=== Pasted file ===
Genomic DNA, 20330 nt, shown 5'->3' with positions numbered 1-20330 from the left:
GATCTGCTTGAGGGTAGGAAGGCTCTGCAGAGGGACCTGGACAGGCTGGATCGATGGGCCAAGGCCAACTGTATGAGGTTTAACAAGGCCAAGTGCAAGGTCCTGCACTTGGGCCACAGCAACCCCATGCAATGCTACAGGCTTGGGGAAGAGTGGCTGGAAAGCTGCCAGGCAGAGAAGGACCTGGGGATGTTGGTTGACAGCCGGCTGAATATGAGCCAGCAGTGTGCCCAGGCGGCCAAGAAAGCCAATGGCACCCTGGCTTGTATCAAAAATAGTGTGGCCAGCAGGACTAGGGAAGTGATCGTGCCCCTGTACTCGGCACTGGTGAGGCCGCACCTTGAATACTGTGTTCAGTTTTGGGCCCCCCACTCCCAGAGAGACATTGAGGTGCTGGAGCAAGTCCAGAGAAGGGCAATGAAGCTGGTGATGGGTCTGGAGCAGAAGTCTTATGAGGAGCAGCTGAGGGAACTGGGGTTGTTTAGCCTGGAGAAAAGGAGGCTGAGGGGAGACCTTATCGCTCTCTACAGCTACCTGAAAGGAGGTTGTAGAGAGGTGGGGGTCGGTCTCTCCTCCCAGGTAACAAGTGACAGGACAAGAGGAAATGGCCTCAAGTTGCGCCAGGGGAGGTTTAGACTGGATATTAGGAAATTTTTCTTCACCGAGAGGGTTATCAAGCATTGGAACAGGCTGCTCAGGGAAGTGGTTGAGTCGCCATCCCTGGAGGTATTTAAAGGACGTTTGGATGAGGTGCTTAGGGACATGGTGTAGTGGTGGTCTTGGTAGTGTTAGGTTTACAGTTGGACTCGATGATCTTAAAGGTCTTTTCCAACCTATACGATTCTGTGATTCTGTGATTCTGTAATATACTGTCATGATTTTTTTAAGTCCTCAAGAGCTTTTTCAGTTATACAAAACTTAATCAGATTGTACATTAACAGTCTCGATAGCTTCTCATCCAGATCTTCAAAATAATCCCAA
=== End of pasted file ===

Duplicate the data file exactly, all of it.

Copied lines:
Genomic DNA, 20330 nt, shown 5'->3' with positions numbered 1-20330 from the left:
GATCTGCTTGAGGGTAGGAAGGCTCTGCAGAGGGACCTGGACAGGCTGGATCGATGGGCCAAGGCCAACTGTATGAGGTTTAACAAGGCCAAGTGCAAGGTCCTGCACTTGGGCCACAGCAACCCCATGCAATGCTACAGGCTTGGGGAAGAGTGGCTGGAAAGCTGCCAGGCAGAGAAGGACCTGGGGATGTTGGTTGACAGCCGGCTGAATATGAGCCAGCAGTGTGCCCAGGCGGCCAAGAAAGCCAATGGCACCCTGGCTTGTATCAAAAATAGTGTGGCCAGCAGGACTAGGGAAGTGATCGTGCCCCTGTACTCGGCACTGGTGAGGCCGCACCTTGAATACTGTGTTCAGTTTTGGGCCCCCCACTCCCAGAGAGACATTGAGGTGCTGGAGCAAGTCCAGAGAAGGGCAATGAAGCTGGTGATGGGTCTGGAGCAGAAGTCTTATGAGGAGCAGCTGAGGGAACTGGGGTTGTTTAGCCTGGAGAAAAGGAGGCTGAGGGGAGACCTTATCGCTCTCTACAGCTACCTGAAAGGAGGTTGTAGAGAGGTGGGGGTCGGTCTCTCCTCCCAGGTAACAAGTGACAGGACAAGAGGAAATGGCCTCAAGTTGCGCCAGGGGAGGTTTAGACTGGATATTAGGAAATTTTTCTTCACCGAGAGGGTTATCAAGCATTGGAACAGGCTGCTCAGGGAAGTGGTTGAGTCGCCATCCCTGGAGGTATTTAAAGGACGTTTGGATGAGGTGCTTAGGGACATGGTGTAGTGGTGGTCTTGGTAGTGTTAGGTTTACAGTTGGACTCGATGATCTTAAAGGTCTTTTCCAACCTATACGATTCTGTGATTCTGTGATTCTGTAATATACTGTCATGATTTTTTTAAGTCCTCAAGAGCTTTTTCAGTTATACAAAACTTAATCAGATTGTACATTAACAGTCTCGATAGCTTCTCATCCAGATCTTCAAAATAATCCCAA